tue 20/02/2024

book reviews and features

Lydia Sandgren: Collected Works review - the mysteries that surround us all

India Lewis

Lydia Sandgren’s debut novel, Collected Works, a bestseller in her native Sweden, has now been translated by Agnes Broomé into English, in all its 733-page glory. An epic family saga, it...

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Jonathan Kennedy: Pathogenesis - How Germs Made History review - a return to the infections that formed us

Jon Turney

The Cayapo tribe, a shade under 10,000 strong, lived in South America unacquainted with humans in the wider world until 1903. That year, they accepted a missionary who, along with news of...

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Loving Highsmith review - documentary focused on the writer's lighter side

Helen Hawkins

Since her death in 1995, Patricia Highsmith has prompted three biographies, screeds of often conflicting psychological analysis and now this...

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Diana Evans: A House for Alice review - lyrical sequel to Ordinary People

Markie Robson-Scott

Diana Evans specialises in houses, their baleful quirks and the meaning of home. In her acclaimed third novel, Ordinary People (2018), formerly happy, black couple Melissa and Michael...

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Colin Herd and Maria Sledmere: Cocoa and Nothing review - arts of sinking

Alice Brewer

In his mock-poetic manual Peri-Bathos (1728), Alexander Pope opens by describing the afflictions which beset inhabitants of the lower Parnassus. The aristocracy living further up the...

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Seraphina Madsen: Aurora review - the tarot won’t save us

Hannah Hutching

“There is another world… a way of perceiving that is chaotic and awesome and terrifying,” announces Seraphina Madsen’s cigarillo-smoking, telepathic cat.

Lecturing a teenage coven on the art...

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Margaret Atwood: Old Babes in the Wood review - bookending the short story

India Lewis

Margaret Atwood has been writing for sixty years now, and, with her latest publication, she has given us a book...

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Janet Malcolm: Still Pictures - On Photography and Memory review - a rare glimpse at a guarded personal history

Hugh Barnes

For almost half a century, from the mid-1960s until her death in 2021, Janet Malcolm was a staff writer on the New Yorker where her meticulous reporting and provocatively strong opinions...

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Nicole Flattery: Nothing Special review - returning to the Factory

India Lewis

It seems that Andy Warhol’s Factory – silver-dusted and populated with tragic, drug-addicted minor...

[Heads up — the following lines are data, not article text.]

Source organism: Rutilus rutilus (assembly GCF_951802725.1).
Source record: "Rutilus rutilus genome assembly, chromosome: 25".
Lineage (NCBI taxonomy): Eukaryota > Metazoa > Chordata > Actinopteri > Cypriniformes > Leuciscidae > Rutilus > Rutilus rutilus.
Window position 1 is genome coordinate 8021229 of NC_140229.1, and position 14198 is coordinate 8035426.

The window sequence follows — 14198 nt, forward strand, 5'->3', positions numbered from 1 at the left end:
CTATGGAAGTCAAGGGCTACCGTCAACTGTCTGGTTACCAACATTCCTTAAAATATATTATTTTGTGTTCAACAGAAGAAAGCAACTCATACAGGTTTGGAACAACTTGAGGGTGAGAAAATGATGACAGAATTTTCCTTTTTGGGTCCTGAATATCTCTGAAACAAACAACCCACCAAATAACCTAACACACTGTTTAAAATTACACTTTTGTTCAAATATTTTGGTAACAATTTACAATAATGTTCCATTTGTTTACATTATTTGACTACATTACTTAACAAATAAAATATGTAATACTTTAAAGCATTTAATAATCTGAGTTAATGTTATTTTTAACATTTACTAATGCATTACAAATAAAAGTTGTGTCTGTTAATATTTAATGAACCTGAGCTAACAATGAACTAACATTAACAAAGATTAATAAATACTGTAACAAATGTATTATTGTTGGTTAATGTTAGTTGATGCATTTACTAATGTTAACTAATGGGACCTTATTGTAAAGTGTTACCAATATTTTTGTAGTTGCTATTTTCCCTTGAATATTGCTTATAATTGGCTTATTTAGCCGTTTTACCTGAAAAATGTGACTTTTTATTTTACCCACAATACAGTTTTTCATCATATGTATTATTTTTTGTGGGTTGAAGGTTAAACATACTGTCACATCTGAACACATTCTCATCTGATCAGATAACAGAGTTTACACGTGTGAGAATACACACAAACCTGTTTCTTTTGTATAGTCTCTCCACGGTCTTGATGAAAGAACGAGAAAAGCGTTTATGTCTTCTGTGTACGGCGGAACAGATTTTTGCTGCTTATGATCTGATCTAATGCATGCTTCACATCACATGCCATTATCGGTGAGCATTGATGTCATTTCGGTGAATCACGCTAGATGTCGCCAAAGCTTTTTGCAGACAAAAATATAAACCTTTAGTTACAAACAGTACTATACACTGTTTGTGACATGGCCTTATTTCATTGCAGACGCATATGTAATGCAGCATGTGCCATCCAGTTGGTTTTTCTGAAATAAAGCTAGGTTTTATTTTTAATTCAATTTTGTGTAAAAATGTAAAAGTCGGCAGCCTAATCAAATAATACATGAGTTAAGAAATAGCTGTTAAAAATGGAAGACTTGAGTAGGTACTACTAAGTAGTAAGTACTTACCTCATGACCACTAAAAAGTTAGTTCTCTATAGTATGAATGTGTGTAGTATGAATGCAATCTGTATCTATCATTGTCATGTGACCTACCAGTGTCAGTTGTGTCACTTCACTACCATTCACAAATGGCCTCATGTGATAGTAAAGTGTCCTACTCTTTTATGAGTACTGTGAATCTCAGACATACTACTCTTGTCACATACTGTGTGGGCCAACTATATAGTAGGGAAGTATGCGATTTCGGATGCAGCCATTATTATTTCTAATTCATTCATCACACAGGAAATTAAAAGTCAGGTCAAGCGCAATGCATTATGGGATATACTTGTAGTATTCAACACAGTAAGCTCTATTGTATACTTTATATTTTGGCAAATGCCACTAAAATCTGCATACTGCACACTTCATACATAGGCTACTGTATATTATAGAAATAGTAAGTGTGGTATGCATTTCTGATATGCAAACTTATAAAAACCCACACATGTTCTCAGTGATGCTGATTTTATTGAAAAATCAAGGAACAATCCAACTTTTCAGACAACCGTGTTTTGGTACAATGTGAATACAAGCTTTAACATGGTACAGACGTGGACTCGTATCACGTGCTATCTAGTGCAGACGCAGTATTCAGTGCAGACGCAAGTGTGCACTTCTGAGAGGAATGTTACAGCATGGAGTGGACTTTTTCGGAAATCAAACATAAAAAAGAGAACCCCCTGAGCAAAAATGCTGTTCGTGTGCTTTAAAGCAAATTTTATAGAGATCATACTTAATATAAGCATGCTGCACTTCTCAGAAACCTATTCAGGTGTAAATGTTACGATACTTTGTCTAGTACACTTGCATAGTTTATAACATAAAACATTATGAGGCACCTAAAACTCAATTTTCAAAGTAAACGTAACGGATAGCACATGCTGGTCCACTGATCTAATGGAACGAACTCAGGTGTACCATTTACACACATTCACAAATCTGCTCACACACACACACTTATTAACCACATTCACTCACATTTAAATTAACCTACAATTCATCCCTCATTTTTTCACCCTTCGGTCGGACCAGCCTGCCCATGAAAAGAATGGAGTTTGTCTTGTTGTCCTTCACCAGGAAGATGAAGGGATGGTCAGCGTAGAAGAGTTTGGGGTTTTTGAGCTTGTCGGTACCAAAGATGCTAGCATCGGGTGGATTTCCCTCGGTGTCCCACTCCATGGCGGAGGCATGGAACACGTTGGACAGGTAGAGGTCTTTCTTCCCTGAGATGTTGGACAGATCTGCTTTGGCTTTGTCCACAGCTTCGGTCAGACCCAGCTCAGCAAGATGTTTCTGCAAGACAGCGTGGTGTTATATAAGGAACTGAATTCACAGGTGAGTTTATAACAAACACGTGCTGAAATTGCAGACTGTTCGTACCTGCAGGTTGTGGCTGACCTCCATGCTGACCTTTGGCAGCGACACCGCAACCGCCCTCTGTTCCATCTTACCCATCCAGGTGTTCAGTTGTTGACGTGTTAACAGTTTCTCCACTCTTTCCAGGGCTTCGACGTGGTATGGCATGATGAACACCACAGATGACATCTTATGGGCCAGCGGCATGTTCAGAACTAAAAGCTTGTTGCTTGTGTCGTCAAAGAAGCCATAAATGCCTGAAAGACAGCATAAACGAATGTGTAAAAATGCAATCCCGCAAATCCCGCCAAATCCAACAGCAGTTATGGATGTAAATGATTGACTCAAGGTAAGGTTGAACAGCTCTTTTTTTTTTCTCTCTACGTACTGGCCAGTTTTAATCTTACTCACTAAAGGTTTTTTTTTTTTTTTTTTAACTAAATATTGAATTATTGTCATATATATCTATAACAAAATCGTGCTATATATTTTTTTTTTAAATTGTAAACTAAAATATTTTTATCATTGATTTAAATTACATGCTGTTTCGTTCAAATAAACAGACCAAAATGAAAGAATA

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Will Harris: Brother Poem review - writing the poems that could have been

Jack Barron

You shouldn’t always judge a book by its cover, but you can get pretty far with an epigraph. The epigraph to Will Harris’s new collection, Brother Poem (following his T. S. Eliot Prize-...

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The Way, BBC One review - steeltown blues

This three-part drama arrives trailing clouds of big-byline...

Dance for Ukraine Gala, London Palladium review - a second r...

It’s tempting to see the second gala created by Ukrainian-born Ivan Putrov as a reflection of the shift in Ukraine’s fortunes since his first one...

Sheila Heti: Alphabetical Diaries review - an A-Z of inner l...

After a first read of the blurb for Sheila Heti’s Alphabetical Diaries, you might be forgiven for assuming that this is merely a gimmick...

Blu-ray: Jerzy Skolimowski - Walkower, Bariera, Dialóg 20-40...

Diving into this three-disc set of early films by maverick...

Kin, Series 2, BBC One review - when crime dynasties collide

The end of the first series of Kin found Dublin’s Kinsella crime family ridding themselves of bloodsucking...

Fung, BBC Philharmonic, Weilerstein, Bridgewater Hall, Manch...

Placing the UK premiere of Katherine Balch’s whisper concerto (for cello and orchestra) after...

Paul Foot, Soho Theatre review - how to discover the meaning...

It's probably fair to say that Paul Foot is an acquired taste for some; his absurdist, poetic comedy isn't for everyone but he has built a strong...

Album: MGMT - Loss of Life

The dolefulness of the title Loss of Life is reflected by what’s in the grooves. The lyrics of the Todd Rundgren/Queen-esque fifth track...

Music Reissues Weekly: Lou Christie - Gypsy Bells

Lou Christie fancied offering some social comment. The lyrics of his May 1967 single “Self Expression (The Kids on the Street Will Never Give in...

Turning the Screw, King’s Head Theatre review - Britten and...

David Hemmings was, by his own later admission, a knowing and bumptious boy when Britten cast him as the ill-fated Miles in his operatic...

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